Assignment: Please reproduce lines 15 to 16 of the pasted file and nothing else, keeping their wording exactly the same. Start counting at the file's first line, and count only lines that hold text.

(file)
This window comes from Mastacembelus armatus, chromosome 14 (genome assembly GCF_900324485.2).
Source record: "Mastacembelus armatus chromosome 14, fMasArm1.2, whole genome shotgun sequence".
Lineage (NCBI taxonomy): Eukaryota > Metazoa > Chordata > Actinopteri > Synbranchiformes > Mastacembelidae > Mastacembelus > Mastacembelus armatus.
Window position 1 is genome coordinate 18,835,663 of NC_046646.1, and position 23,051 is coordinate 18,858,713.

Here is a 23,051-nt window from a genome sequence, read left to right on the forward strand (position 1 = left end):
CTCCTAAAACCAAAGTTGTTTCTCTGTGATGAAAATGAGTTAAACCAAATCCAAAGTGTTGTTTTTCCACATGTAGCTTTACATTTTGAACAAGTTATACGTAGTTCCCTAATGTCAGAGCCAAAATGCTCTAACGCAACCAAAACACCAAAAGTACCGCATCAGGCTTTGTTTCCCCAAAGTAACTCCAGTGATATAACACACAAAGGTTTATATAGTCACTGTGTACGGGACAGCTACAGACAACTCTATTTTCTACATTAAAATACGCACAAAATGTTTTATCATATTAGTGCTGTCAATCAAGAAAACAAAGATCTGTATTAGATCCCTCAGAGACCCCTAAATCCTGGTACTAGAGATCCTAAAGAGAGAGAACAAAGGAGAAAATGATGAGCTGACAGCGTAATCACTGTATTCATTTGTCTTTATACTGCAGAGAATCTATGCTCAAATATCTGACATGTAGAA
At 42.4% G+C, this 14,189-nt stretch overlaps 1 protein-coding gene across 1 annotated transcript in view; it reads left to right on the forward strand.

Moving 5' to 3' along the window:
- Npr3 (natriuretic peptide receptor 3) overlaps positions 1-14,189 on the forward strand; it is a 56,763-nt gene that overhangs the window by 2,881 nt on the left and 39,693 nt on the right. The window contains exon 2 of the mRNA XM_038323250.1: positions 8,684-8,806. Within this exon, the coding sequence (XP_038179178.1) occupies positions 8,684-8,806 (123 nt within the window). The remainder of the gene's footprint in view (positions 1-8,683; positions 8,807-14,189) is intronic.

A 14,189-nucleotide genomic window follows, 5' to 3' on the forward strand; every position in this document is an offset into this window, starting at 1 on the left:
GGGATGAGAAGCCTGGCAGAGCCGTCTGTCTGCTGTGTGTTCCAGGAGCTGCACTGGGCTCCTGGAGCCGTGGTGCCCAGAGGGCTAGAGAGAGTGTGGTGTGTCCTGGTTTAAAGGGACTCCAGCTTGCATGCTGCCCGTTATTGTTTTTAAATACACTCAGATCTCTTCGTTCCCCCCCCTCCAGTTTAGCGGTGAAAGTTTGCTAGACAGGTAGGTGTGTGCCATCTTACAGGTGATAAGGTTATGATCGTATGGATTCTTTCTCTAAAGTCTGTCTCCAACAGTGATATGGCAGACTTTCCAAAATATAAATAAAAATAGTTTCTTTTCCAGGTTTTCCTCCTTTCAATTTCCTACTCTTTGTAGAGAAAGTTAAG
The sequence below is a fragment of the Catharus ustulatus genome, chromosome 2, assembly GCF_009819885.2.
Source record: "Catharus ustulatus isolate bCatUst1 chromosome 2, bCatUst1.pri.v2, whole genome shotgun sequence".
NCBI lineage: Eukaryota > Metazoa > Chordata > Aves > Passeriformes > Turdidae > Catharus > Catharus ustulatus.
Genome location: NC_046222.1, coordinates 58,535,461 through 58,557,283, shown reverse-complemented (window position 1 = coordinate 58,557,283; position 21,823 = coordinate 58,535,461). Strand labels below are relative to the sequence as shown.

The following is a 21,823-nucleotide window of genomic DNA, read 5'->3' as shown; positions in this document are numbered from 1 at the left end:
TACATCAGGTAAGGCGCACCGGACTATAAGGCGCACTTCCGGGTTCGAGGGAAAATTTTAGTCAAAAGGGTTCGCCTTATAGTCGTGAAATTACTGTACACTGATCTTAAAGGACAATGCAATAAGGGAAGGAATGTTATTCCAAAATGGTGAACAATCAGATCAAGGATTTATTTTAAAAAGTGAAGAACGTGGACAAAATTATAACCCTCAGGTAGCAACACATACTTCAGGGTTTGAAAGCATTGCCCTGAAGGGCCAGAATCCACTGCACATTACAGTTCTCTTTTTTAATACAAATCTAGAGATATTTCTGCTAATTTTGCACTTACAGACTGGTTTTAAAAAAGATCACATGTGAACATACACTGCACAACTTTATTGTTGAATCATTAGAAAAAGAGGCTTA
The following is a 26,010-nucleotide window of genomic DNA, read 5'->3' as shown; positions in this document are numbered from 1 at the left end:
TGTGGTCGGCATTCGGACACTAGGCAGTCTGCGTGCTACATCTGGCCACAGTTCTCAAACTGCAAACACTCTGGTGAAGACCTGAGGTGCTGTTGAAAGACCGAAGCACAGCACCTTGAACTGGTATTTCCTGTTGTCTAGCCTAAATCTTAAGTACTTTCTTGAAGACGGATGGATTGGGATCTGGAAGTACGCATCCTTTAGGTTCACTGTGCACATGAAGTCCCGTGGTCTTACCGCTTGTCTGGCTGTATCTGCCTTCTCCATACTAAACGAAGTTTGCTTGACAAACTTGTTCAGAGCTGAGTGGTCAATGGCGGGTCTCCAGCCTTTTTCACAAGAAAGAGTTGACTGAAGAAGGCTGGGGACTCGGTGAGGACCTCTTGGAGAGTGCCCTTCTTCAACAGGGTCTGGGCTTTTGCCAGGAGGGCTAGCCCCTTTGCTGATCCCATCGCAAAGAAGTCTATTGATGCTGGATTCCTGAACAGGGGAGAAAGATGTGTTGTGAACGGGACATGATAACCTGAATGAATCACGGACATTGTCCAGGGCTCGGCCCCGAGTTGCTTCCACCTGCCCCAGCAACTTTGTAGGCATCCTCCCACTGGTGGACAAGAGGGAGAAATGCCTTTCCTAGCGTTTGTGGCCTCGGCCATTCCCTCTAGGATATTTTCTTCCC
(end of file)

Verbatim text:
Genome location: NC_046222.1, coordinates 58,535,461 through 58,557,283, shown reverse-complemented (window position 1 = coordinate 58,557,283; position 21,823 = coordinate 58,535,461). Strand labels below are relative to the sequence as shown.

The following is a 21,823-nucleotide window of genomic DNA, read 5'->3' as shown; positions in this document are numbered from 1 at the left end: